2.182 Dear Yorkshire’s Injury Lawyers

Dear Yorkshire’s Injury Lawyers,

I’m going to start this with a disclaimer, just on the off-chance that you don’t have any sense of humour whatsoever and get angry. This is not a letter about you and your work. This is not a letter about you being another company cashing in on the compensation culture that’s taking over this country at an alarming rate. This is, purely and simply, about your radio adverts that can be heard on commercial radio stations across Yorkshire.

Yorkshire, the place where you are based.

So, I have to ask, what’s with the accents in the adverts?

I’ve lived in Yorkshire all my life. Apart from the couple of weeks of each year when I’ve been down South or up in Scotland somewhere. Now, if you want people who talk funny, you want to be looking at them. Those Southerners with their “muppets” and “you slags” and all that, and the Scottish, well, who know’s what they’re saying? I was once asked about sides in a restaurant, and thought the woman was on about the size of my burger. They definitely talk funny.

But in all my years of living in Yorkshire I have never encountered a Yorkshire person who spoke like a poor caricature of a Yorkshire person. Apart from Patrick Stewart’s brother on a documentary once, but that doesn’t really count because he was on TV and, for all I know, could have been played by an actor. But, for some reason, your radio adverts feature a comedy, cartoon Yorkshire man called Colin. With a comedy Yorkshire voice. Making him sound, to be honest, like any injuries he’s suffered are because he’s basically a simpleton. I’m surprised that you haven’t hunted round in a your sound effects vault and found the sound of a man going downhill in the bath to go in the background or something equally as stereotypical. I think you’ve managed to stop short of having him say “‘ello, I’m Colin. I’m from t’Yorkshire. I’ve ‘urt meself down t’pit…” but I’m willing to bet that in at least one of the advertising proposals there is something like that in there.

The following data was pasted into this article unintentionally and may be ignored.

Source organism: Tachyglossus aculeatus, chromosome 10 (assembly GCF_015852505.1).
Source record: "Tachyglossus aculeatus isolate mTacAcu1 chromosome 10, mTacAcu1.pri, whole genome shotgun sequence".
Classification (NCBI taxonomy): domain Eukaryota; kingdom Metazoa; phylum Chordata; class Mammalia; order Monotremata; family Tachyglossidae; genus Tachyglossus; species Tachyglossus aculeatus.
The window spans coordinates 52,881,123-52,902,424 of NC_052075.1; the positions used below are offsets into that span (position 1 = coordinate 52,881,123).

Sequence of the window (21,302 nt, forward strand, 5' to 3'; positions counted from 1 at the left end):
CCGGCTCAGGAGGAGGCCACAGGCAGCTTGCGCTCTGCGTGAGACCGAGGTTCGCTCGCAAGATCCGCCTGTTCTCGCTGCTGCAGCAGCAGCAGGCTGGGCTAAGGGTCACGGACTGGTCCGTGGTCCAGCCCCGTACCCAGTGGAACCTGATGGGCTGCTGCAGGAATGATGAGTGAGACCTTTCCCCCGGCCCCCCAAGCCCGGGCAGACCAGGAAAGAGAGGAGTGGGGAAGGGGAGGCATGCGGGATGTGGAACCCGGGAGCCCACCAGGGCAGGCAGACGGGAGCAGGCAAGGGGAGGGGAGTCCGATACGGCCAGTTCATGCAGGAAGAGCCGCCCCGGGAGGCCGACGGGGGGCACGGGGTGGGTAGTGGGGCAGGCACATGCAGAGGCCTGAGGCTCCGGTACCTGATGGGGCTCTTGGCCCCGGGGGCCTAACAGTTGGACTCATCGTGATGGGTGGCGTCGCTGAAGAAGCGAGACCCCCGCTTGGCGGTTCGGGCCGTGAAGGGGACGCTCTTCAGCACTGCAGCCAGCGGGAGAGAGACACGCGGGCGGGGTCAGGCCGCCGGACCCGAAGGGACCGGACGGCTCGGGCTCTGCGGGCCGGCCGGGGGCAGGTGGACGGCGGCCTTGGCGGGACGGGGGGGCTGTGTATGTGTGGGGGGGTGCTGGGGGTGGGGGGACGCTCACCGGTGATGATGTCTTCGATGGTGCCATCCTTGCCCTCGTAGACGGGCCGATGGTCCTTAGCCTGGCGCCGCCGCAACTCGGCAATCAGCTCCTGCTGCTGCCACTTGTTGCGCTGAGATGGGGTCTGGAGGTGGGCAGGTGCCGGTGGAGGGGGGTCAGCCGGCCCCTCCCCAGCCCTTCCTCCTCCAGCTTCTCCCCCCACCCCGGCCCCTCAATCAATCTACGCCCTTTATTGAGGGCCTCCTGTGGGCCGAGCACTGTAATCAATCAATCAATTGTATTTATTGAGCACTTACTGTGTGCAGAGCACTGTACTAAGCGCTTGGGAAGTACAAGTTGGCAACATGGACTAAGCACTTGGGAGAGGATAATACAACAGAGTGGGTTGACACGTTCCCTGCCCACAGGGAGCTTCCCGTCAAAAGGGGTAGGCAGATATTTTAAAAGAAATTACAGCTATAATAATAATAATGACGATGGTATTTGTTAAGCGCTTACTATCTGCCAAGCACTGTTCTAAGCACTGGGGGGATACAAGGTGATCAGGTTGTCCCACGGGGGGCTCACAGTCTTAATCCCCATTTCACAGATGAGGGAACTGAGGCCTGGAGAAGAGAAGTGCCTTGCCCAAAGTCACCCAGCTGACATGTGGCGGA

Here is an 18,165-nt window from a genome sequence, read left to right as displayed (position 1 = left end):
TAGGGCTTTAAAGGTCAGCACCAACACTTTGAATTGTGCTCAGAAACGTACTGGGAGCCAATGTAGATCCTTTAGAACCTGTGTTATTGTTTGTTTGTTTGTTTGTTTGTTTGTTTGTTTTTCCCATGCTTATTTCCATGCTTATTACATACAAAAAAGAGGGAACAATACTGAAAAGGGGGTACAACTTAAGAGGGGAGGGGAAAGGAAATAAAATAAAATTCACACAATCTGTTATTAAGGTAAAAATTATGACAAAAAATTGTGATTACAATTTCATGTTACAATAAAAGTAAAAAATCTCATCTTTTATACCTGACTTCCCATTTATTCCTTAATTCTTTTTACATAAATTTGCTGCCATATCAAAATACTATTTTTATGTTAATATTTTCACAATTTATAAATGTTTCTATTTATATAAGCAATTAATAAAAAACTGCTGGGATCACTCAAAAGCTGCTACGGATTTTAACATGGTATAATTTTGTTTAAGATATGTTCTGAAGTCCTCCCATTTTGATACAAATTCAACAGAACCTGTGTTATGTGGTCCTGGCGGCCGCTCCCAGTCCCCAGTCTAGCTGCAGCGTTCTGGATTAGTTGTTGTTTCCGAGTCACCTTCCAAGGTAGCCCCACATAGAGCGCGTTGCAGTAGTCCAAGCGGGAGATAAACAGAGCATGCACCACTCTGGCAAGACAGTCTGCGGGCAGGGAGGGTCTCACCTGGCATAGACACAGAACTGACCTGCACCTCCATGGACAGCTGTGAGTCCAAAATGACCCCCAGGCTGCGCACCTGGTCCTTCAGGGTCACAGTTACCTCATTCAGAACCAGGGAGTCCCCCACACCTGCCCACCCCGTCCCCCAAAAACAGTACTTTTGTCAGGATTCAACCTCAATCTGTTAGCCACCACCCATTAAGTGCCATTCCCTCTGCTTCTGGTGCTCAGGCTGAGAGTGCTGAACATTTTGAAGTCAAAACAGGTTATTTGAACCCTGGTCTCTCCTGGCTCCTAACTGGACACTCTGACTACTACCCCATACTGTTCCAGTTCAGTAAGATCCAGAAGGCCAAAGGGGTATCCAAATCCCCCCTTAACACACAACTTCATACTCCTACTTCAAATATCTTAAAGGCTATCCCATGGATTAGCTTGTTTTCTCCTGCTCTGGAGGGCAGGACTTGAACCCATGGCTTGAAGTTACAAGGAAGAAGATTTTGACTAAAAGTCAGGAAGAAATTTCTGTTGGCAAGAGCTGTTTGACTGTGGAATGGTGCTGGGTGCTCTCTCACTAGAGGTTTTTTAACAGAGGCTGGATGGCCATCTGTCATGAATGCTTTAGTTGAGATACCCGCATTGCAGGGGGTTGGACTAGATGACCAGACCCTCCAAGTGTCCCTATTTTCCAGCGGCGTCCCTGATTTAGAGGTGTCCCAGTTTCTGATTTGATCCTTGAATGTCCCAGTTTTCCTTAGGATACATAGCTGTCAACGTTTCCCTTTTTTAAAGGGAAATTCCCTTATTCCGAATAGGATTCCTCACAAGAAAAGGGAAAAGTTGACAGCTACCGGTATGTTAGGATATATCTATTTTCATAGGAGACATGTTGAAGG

When the Americans portray the British in films, they make them terribly la-di-dah stiff upper lip types. And we all laugh that off because they’re American and what do they know, after all they’re too busy filling their faces with sandwiches the size of a child’s head and rolling onto their next meal. Or something suitably stereotypical. They do that because they’re Americans, and we’re English. They don’t understand us, we don’t understand them. That’s grand.

But you’re Yorkshire’s Injury Lawyers. You’re not just Injury Lawyers. You have the word Yorkshire in your name. But for some reason, you have stooped to having some sort of regionally-racist character in an advert that is played in Yorkshire.